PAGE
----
Three years ago I was a mere sixteen. I only had my license for a month, but my brother and I were still determined to go out and chase the best deals. We mapped out our plan and even had it perfect enough so that I could be back for my “Cinderella curfew” of 11 pm on a junior license. If I remember right, some of the stores opened up as early as 6 pm. My brother, Jake and I had our priorities in order so that we could be in and out, work as a team and be back home in plenty of time. My mom called us totally crazy for wanting to go out into the madness, but I’m pretty sure that my mom ended up joining us and driving us so we didn’t have to worry about being back in time for my curfew.
Since then, the times that the stores have been opening for sales only gets earlier and earlier. Last year I’m pretty sure that the stores opened as early as 4 pm! If any other family is anything like mine, our Thanksgiving dinner doesn’t even start until 1pm and by the time all of us ladies are done gossiping at the table as we nibble on the leftover desserts and noodles, it’s 5 pm at the earliest! I know for a fact that if I were to ever work in retail and had to leave my family to work a shift that should be considered double overtime but probably isn’t (I honestly have no idea if it is or not), my parents would not be happy, if they even left me go.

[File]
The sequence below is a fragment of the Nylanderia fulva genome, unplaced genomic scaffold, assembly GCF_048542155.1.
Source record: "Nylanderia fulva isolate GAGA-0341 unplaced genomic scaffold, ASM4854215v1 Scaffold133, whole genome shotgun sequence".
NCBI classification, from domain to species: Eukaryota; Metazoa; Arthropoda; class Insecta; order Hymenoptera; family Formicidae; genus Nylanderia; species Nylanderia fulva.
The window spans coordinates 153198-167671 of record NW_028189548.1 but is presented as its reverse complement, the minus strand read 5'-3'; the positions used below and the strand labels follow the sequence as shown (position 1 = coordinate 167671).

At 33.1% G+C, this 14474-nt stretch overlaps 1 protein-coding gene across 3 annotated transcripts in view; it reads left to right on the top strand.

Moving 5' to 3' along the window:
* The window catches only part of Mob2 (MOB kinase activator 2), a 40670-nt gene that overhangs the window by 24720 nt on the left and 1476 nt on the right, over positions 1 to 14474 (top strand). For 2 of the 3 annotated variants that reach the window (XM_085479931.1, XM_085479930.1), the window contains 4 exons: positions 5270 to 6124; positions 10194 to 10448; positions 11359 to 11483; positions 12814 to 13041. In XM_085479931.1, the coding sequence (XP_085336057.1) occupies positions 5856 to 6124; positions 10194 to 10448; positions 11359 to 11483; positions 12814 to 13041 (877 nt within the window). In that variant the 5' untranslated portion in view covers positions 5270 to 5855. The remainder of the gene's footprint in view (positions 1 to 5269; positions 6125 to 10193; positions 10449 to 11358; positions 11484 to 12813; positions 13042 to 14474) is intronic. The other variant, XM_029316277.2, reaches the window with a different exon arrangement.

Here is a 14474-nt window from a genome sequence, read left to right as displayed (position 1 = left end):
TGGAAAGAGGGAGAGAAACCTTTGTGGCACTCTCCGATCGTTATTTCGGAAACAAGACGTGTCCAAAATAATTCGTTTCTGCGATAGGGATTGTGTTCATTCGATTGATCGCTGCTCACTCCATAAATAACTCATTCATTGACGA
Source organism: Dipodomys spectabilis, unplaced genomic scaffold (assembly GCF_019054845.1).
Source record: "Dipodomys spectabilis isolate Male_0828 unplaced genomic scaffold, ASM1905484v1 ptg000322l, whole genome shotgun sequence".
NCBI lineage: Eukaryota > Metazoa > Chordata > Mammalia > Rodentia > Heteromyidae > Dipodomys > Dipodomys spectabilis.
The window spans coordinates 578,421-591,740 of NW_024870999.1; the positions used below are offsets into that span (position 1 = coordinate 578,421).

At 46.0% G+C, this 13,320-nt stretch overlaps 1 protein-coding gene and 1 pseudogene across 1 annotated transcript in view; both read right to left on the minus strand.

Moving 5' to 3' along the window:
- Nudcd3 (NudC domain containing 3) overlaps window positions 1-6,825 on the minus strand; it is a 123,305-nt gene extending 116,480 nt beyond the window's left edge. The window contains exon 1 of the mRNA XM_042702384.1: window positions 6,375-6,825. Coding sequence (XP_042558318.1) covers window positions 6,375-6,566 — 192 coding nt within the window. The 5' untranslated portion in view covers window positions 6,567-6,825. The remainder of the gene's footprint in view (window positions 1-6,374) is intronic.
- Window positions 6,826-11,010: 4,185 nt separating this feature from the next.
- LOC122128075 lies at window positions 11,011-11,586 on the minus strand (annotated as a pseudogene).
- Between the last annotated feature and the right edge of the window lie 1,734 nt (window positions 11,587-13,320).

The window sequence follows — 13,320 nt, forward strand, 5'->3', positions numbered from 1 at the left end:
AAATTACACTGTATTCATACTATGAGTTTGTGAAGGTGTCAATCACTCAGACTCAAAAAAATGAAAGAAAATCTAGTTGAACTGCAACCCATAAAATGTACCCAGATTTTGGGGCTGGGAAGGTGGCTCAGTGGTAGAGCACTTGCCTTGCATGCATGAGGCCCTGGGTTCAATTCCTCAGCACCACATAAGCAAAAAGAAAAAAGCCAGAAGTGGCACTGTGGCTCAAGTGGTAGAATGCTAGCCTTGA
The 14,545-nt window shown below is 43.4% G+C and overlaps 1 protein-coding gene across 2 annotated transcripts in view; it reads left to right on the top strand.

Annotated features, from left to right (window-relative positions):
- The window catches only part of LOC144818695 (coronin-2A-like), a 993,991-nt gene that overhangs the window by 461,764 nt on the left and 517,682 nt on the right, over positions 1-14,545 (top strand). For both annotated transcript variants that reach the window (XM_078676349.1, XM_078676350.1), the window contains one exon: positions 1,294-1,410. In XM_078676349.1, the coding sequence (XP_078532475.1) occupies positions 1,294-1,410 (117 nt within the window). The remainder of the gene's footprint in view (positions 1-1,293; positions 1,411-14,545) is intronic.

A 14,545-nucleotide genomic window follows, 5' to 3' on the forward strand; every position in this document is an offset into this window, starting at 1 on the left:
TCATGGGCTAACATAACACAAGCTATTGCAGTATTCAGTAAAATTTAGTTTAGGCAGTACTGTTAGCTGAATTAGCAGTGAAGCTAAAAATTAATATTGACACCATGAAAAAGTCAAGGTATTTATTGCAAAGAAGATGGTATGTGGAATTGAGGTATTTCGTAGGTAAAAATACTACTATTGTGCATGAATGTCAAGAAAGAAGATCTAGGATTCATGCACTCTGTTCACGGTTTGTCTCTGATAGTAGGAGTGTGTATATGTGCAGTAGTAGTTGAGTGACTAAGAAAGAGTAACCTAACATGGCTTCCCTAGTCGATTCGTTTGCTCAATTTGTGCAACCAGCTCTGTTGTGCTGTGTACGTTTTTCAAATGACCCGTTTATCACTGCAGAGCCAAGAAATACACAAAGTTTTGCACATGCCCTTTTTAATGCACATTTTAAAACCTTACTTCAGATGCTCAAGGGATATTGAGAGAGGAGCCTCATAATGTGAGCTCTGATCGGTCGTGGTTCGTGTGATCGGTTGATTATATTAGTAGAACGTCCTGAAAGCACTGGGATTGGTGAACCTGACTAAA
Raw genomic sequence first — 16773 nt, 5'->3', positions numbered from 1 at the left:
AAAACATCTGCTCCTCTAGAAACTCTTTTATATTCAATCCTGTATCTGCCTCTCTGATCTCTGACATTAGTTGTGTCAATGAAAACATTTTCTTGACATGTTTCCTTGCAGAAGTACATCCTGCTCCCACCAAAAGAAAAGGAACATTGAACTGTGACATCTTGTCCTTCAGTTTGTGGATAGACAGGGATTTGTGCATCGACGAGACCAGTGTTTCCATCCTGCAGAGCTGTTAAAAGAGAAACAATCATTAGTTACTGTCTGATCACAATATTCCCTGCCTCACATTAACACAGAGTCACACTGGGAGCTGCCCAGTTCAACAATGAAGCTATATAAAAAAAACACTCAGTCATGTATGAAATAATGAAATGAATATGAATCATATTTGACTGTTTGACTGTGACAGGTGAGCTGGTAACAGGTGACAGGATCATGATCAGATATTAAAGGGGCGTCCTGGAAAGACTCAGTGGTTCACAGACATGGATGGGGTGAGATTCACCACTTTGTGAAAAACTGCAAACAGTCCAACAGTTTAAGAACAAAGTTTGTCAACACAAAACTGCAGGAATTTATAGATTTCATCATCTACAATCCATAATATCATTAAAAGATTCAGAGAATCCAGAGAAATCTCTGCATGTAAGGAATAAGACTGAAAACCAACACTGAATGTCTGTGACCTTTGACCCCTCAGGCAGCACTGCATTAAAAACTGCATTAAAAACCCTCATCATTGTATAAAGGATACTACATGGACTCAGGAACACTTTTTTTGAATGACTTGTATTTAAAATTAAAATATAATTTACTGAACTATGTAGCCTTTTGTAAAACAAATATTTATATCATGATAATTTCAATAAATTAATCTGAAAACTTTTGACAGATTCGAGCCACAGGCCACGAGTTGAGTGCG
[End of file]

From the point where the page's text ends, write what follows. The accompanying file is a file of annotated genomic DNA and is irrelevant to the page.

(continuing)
Luckily, I’ve never had to worry about this. My brother and I both have summer and holiday jobs in the restaurant business which makes it easy to get off for our family holiday events (especially because we have the coolest boss ever).
Although I feel bad for the dedicated workers who have to leave their families to accommodate the madness of Black Friday deals, I’m a hypocrite. I sympathize with those who are forced to come into work, but I’m also a reason that they have to come in. Since I’ve had my license, I’ve been one of the crazies to head into the traffic, the aggressive and determined moms willing to get their son that Nintendo DS at all costs, even if it means possibly losing a limb or eyeball over it. I live for going thru ad after ad and finding the best deals. But then again, I’ve always been a shopaholic and will use any excuse to get my retail fix of spending money.
There's been a recent boom in the popularity of vintage style looks and up-cycling thrifted finds to sell at, usually, an outrageous price. Is this ethical? Or does it defeat the whole purpose of thrifting in the first place?
One day, I was scrolling through Twitter and came across a tweet about upper-middle-class class people thrift shopping. I personally was against the up cycling/re-selling trend because I thought it to be greedy. Then, I began to see more and more tweets, and then stated to see ones about those who buy thrifted, name brand items and sell them for what they're actually worth instead of the very low price they got them for.